Tuesday, October 21, 2014
Dept. of Agriculture Cites Young Filipino Farmers in Agri Sector's Growth
The Department of Agriculture (DA) has recognized the significant contribution of younger Filipinos getting involved in farming and fisheries to boost the country’s agriculture sector.
Citing DA’s Philippine Rural Development Plan baseline survey, DA Secretary Proceso Alcala said the average age of Filipino farmers and fishermen was 57, but is now lower at 47.
Also, based on the Philippine Statistics Authority data, the average age of farmers and fishermen was lower at 43, he noted.
“That means a lot of young people are now involved in agriculture,” Alcala said.
The Secretary said this may be due to the fact that DA employees exert effort to go to the grassroots to give service, which resulted in better rapport between the DA and the farmers and fishermen.
He expects this new generation of farmers to embrace new technologies and mechanization.
“In Southern Luzon State University, there is a 280 percent increase in the enrollment in agriculture related courses,” Alcala added.
Earlier, Department of Agrarian Reform (DAR) Secretary Virgilio de los Reyes said the best way of getting our youth back into farming is to show to them that they can get money out of it.
The DAR chief, however, stressed that this could be attained if the farmers would be able to develop their social capital by forming themselves into a cohesive organization, which, in turn, would help enhance their financial capital through easy access to credit.
He explained that most financing institutions prefer to deal with a credible farmers’ organization rather than with individual farmer because it is easier to deal with one group compared to a number of individuals.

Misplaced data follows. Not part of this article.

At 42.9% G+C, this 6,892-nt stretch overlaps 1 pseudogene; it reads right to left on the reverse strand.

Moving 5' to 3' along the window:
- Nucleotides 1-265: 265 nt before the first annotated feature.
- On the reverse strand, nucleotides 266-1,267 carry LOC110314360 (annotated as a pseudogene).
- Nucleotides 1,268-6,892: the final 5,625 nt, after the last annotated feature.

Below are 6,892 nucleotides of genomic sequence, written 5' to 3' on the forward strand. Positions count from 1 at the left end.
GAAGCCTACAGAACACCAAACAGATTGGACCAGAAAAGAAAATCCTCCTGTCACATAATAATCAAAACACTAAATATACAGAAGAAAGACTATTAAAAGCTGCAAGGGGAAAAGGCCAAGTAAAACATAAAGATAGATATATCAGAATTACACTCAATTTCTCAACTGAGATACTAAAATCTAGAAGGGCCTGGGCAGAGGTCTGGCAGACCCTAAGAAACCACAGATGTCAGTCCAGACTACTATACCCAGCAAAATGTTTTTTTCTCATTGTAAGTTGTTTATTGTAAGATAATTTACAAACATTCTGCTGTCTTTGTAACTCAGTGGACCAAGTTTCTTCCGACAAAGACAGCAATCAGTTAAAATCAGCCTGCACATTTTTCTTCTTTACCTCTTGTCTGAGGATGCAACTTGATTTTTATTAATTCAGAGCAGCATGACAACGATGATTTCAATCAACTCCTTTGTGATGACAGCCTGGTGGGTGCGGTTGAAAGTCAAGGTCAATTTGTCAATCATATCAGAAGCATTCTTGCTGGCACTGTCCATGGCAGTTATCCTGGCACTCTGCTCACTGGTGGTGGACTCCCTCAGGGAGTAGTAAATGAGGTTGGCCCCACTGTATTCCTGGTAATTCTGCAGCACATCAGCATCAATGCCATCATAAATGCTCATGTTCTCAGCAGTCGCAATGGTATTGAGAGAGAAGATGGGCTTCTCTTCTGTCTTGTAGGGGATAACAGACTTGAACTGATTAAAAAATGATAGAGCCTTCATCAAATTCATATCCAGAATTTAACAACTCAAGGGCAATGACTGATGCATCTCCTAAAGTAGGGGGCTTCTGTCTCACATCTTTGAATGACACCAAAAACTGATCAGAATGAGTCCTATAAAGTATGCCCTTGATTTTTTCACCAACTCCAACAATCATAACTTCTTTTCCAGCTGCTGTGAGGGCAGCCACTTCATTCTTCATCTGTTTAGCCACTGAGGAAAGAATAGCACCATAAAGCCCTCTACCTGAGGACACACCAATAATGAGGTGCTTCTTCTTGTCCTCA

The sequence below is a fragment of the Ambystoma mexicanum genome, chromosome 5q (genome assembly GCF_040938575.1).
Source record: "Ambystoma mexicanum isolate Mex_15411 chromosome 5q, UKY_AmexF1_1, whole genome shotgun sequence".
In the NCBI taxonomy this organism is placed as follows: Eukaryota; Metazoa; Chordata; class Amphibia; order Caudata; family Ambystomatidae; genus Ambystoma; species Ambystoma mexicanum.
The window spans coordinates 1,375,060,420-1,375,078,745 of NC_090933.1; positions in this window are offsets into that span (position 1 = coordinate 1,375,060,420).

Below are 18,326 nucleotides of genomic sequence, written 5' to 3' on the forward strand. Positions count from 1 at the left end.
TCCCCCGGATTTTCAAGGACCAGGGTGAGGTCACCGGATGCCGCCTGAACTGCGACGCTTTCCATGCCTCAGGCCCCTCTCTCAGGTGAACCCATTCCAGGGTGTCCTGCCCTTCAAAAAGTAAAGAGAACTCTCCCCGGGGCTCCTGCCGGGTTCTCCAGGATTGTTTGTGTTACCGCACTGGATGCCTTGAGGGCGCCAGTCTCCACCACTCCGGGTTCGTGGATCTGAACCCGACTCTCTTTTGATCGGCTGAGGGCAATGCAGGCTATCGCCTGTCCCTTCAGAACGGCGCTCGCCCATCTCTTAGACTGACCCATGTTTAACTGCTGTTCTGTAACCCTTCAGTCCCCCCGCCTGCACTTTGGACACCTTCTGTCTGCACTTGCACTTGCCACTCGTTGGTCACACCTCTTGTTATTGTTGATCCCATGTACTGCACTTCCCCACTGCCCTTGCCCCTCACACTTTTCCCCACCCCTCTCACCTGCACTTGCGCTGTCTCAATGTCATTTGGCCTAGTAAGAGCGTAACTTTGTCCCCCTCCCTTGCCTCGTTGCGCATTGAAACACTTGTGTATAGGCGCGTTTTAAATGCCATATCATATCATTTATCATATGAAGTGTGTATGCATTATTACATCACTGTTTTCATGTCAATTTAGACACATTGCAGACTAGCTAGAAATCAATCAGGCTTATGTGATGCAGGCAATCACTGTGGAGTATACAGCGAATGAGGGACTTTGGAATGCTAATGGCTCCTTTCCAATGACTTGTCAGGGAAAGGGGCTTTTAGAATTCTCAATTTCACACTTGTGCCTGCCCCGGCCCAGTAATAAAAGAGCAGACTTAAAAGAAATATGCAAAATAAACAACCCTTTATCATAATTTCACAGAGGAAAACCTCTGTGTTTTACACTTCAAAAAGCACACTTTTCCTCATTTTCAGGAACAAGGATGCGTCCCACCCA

De los Reyes said the government has established production credit assistance programs with insurance package to enable the farmers to have starting capital for farm inputs and protect them from possible losses in case of calamities.
“One major requirement of this credit assistance is for our farmer-beneficiaries to organize themselves into a credible organization,” he said.
De los Reyes added that it is also vital to teach farmers how to plant and show them what to do to make farming more profitable so that the youth might consider taking a second look at it as a profession.
He explained that the government has linked up with the academe and business sectors to provide farmers new farming methods to enhance farm productivity and offer value-added schemes, like processing their raw products into finished product to increase their market value.
“Being an organization brings a lot of opportunities to our farmer-beneficiaries. It helps them purchase farm inputs at much lesser cost, while giving them the opportunity to transact business with big business firms in need of raw farm products,” De los Reyes said.
He explained that the ability of a farmers’ organization to buy by bulk enables it to purchase farm inputs for its members, like seedlings and fertilizer, among others, at wholesale prices, which an individual farmer could not avail himself of because he only buys for his own needs.
De los Reyes added that an organization of farmers could plan ahead what crop to plant to meet the volume requirements of a big business firm that it had transacted with to be its supplier of raw farm outputs.
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